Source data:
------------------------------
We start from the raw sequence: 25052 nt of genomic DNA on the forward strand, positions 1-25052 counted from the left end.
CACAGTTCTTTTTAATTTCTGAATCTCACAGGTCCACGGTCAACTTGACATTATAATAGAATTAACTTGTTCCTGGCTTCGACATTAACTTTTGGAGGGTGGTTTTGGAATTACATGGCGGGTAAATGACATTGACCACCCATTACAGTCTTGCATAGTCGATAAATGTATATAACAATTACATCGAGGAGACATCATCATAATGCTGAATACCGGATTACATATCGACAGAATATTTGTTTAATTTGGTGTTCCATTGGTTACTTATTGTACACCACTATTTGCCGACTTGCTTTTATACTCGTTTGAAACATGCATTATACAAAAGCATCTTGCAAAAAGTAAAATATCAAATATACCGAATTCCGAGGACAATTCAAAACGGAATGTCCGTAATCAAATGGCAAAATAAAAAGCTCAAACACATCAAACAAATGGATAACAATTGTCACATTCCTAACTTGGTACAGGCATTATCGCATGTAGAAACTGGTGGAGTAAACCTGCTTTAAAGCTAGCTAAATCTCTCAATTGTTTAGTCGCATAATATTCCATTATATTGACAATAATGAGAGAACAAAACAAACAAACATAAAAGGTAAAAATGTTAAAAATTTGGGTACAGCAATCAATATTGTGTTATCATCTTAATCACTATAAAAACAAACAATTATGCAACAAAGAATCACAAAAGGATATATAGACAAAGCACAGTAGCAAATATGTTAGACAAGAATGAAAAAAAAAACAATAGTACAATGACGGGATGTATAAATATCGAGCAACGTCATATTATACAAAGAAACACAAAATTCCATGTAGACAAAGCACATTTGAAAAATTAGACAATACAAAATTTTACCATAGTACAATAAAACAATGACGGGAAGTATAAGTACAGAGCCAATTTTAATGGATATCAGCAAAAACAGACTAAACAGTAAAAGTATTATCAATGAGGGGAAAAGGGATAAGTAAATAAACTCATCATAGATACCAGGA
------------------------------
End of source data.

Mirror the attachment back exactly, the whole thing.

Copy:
We start from the raw sequence: 25052 nt of genomic DNA on the forward strand, positions 1-25052 counted from the left end.
CACAGTTCTTTTTAATTTCTGAATCTCACAGGTCCACGGTCAACTTGACATTATAATAGAATTAACTTGTTCCTGGCTTCGACATTAACTTTTGGAGGGTGGTTTTGGAATTACATGGCGGGTAAATGACATTGACCACCCATTACAGTCTTGCATAGTCGATAAATGTATATAACAATTACATCGAGGAGACATCATCATAATGCTGAATACCGGATTACATATCGACAGAATATTTGTTTAATTTGGTGTTCCATTGGTTACTTATTGTACACCACTATTTGCCGACTTGCTTTTATACTCGTTTGAAACATGCATTATACAAAAGCATCTTGCAAAAAGTAAAATATCAAATATACCGAATTCCGAGGACAATTCAAAACGGAATGTCCGTAATCAAATGGCAAAATAAAAAGCTCAAACACATCAAACAAATGGATAACAATTGTCACATTCCTAACTTGGTACAGGCATTATCGCATGTAGAAACTGGTGGAGTAAACCTGCTTTAAAGCTAGCTAAATCTCTCAATTGTTTAGTCGCATAATATTCCATTATATTGACAATAATGAGAGAACAAAACAAACAAACATAAAAGGTAAAAATGTTAAAAATTTGGGTACAGCAATCAATATTGTGTTATCATCTTAATCACTATAAAAACAAACAATTATGCAACAAAGAATCACAAAAGGATATATAGACAAAGCACAGTAGCAAATATGTTAGACAAGAATGAAAAAAAAAACAATAGTACAATGACGGGATGTATAAATATCGAGCAACGTCATATTATACAAAGAAACACAAAATTCCATGTAGACAAAGCACATTTGAAAAATTAGACAATACAAAATTTTACCATAGTACAATAAAACAATGACGGGAAGTATAAGTACAGAGCCAATTTTAATGGATATCAGCAAAAACAGACTAAACAGTAAAAGTATTATCAATGAGGGGAAAAGGGATAAGTAAATAAACTCATCATAGATACCAGGA